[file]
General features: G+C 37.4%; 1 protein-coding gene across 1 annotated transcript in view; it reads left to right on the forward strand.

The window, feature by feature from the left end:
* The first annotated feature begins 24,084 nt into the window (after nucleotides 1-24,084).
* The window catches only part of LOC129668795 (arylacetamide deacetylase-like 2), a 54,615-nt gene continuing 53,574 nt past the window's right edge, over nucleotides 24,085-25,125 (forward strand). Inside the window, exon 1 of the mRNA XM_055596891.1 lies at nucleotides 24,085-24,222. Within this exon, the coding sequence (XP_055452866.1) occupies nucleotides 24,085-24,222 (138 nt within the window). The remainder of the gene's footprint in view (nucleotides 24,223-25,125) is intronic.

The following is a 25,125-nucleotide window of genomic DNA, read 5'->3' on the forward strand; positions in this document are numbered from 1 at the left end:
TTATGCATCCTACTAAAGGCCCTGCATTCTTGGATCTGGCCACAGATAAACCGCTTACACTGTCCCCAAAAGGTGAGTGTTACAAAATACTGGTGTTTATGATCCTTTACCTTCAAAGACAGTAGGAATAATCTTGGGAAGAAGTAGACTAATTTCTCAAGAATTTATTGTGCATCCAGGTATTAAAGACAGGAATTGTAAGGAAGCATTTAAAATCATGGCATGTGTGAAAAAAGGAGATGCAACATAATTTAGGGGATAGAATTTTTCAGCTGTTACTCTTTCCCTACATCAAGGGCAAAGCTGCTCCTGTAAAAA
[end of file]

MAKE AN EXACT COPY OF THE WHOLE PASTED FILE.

General features: G+C 37.4%; 1 protein-coding gene across 1 annotated transcript in view; it reads left to right on the forward strand.

The window, feature by feature from the left end:
* The first annotated feature begins 24,084 nt into the window (after nucleotides 1-24,084).
* The window catches only part of LOC129668795 (arylacetamide deacetylase-like 2), a 54,615-nt gene continuing 53,574 nt past the window's right edge, over nucleotides 24,085-25,125 (forward strand). Inside the window, exon 1 of the mRNA XM_055596891.1 lies at nucleotides 24,085-24,222. Within this exon, the coding sequence (XP_055452866.1) occupies nucleotides 24,085-24,222 (138 nt within the window). The remainder of the gene's footprint in view (nucleotides 24,223-25,125) is intronic.

The following is a 25,125-nucleotide window of genomic DNA, read 5'->3' on the forward strand; positions in this document are numbered from 1 at the left end:
TTATGCATCCTACTAAAGGCCCTGCATTCTTGGATCTGGCCACAGATAAACCGCTTACACTGTCCCCAAAAGGTGAGTGTTACAAAATACTGGTGTTTATGATCCTTTACCTTCAAAGACAGTAGGAATAATCTTGGGAAGAAGTAGACTAATTTCTCAAGAATTTATTGTGCATCCAGGTATTAAAGACAGGAATTGTAAGGAAGCATTTAAAATCATGGCATGTGTGAAAAAAGGAGATGCAACATAATTTAGGGGATAGAATTTTTCAGCTGTTACTCTTTCCCTACATCAAGGGCAAAGCTGCTCCTGTAAAAA